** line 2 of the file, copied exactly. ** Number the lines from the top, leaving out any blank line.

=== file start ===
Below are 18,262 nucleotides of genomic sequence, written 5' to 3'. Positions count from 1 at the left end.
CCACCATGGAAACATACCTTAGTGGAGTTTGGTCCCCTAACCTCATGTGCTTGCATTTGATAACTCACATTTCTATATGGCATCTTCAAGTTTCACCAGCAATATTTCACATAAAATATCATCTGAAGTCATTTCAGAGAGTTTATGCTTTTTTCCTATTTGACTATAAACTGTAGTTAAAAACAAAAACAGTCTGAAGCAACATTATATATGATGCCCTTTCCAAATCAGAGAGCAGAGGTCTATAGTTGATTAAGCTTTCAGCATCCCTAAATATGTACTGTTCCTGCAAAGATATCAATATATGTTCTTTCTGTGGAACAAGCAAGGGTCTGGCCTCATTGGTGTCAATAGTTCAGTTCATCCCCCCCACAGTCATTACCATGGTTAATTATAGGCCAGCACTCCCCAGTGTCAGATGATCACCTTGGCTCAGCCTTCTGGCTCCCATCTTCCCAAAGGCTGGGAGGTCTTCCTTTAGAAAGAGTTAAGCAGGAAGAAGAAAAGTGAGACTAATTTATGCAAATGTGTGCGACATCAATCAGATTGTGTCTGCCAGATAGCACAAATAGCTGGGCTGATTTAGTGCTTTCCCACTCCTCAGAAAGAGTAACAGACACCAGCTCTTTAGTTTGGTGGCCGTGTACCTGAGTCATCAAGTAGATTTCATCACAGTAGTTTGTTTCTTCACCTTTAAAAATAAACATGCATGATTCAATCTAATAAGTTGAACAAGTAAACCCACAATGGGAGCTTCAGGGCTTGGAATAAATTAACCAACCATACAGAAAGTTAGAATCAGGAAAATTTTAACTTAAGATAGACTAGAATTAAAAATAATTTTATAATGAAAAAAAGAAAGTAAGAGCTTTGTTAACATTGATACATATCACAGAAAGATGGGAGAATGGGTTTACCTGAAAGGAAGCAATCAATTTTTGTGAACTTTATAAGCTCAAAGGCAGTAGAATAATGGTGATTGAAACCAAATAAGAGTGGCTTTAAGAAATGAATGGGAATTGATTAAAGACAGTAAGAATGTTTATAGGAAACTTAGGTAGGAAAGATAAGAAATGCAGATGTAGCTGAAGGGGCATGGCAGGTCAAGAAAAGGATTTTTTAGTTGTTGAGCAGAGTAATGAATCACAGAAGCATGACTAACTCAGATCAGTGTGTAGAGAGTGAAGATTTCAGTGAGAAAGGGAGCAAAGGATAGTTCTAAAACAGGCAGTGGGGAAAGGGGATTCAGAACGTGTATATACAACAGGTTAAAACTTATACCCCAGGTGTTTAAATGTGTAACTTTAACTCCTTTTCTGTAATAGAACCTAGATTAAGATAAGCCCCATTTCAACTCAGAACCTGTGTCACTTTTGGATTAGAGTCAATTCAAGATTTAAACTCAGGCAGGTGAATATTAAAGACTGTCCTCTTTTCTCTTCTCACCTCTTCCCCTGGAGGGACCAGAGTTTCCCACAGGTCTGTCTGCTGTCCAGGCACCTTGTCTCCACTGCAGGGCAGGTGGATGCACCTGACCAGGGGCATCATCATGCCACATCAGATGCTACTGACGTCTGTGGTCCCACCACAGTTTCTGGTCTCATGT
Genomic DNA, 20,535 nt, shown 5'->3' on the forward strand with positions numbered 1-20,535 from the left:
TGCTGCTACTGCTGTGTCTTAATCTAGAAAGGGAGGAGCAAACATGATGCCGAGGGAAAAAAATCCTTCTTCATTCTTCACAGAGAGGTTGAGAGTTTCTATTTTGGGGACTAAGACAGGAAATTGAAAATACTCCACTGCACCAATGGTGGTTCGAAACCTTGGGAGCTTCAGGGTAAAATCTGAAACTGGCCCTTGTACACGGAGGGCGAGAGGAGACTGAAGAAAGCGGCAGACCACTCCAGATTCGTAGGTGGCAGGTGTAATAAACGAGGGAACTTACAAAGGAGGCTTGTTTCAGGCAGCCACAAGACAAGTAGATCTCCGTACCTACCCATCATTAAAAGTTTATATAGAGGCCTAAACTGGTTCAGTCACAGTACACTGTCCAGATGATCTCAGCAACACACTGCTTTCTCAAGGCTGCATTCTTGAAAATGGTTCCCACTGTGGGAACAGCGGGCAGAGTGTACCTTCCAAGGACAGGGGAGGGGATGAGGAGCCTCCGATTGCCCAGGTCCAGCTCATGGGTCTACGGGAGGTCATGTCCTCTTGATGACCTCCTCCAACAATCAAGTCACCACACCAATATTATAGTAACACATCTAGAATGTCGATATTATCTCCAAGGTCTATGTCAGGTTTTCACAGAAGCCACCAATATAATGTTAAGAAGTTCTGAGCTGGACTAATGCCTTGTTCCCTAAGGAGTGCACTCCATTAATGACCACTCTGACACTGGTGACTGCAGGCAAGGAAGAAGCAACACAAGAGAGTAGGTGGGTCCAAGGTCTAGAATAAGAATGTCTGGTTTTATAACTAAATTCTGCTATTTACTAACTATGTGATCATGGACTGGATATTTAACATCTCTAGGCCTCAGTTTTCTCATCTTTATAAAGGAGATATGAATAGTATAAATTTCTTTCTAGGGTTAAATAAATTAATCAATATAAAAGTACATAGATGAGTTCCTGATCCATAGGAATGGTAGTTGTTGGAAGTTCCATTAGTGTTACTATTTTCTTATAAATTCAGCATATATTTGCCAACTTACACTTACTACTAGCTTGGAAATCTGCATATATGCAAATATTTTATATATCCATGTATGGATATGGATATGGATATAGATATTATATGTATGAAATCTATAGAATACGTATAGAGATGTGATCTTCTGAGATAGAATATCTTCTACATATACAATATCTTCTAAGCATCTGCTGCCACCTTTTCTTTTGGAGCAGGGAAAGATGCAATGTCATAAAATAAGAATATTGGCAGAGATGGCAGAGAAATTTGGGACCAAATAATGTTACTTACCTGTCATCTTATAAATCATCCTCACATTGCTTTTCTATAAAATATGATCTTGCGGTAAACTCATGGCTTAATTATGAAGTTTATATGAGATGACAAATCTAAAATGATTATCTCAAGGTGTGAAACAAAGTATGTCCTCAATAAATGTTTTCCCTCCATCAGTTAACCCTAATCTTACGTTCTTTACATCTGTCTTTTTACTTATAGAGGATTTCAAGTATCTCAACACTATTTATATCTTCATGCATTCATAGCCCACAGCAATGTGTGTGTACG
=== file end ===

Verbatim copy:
CCACCATGGAAACATACCTTAGTGGAGTTTGGTCCCCTAACCTCATGTGCTTGCATTTGATAACTCACATTTCTATATGGCATCTTCAAGTTTCACCAGCAATATTTCACATAAAATATCATCTGAAGTCATTTCAGAGAGTTTATGCTTTTTTCCTATTTGACTATAAACTGTAGTTAAAAACAAAAACAGTCTGAAGCAACATTATATATGATGCCCTTTCCAAATCAGAGAGCAGAGGTCTATAGTTGATTAAGCTTTCAGCATCCCTAAATATGTACTGTTCCTGCAAAGATATCAATATATGTTCTTTCTGTGGAACAAGCAAGGGTCTGGCCTCATTGGTGTCAATAGTTCAGTTCATCCCCCCCACAGTCATTACCATGGTTAATTATAGGCCAGCACTCCCCAGTGTCAGATGATCACCTTGGCTCAGCCTTCTGGCTCCCATCTTCCCAAAGGCTGGGAGGTCTTCCTTTAGAAAGAGTTAAGCAGGAAGAAGAAAAGTGAGACTAATTTATGCAAATGTGTGCGACATCAATCAGATTGTGTCTGCCAGATAGCACAAATAGCTGGGCTGATTTAGTGCTTTCCCACTCCTCAGAAAGAGTAACAGACACCAGCTCTTTAGTTTGGTGGCCGTGTACCTGAGTCATCAAGTAGATTTCATCACAGTAGTTTGTTTCTTCACCTTTAAAAATAAACATGCATGATTCAATCTAATAAGTTGAACAAGTAAACCCACAATGGGAGCTTCAGGGCTTGGAATAAATTAACCAACCATACAGAAAGTTAGAATCAGGAAAATTTTAACTTAAGATAGACTAGAATTAAAAATAATTTTATAATGAAAAAAAGAAAGTAAGAGCTTTGTTAACATTGATACATATCACAGAAAGATGGGAGAATGGGTTTACCTGAAAGGAAGCAATCAATTTTTGTGAACTTTATAAGCTCAAAGGCAGTAGAATAATGGTGATTGAAACCAAATAAGAGTGGCTTTAAGAAATGAATGGGAATTGATTAAAGACAGTAAGAATGTTTATAGGAAACTTAGGTAGGAAAGATAAGAAATGCAGATGTAGCTGAAGGGGCATGGCAGGTCAAGAAAAGGATTTTTTAGTTGTTGAGCAGAGTAATGAATCACAGAAGCATGACTAACTCAGATCAGTGTGTAGAGAGTGAAGATTTCAGTGAGAAAGGGAGCAAAGGATAGTTCTAAAACAGGCAGTGGGGAAAGGGGATTCAGAACGTGTATATACAACAGGTTAAAACTTATACCCCAGGTGTTTAAATGTGTAACTTTAACTCCTTTTCTGTAATAGAACCTAGATTAAGATAAGCCCCATTTCAACTCAGAACCTGTGTCACTTTTGGATTAGAGTCAATTCAAGATTTAAACTCAGGCAGGTGAATATTAAAGACTGTCCTCTTTTCTCTTCTCACCTCTTCCCCTGGAGGGACCAGAGTTTCCCACAGGTCTGTCTGCTGTCCAGGCACCTTGTCTCCACTGCAGGGCAGGTGGATGCACCTGACCAGGGGCATCATCATGCCACATCAGATGCTACTGACGTCTGTGGTCCCACCACAGTTTCTGGTCTCATGT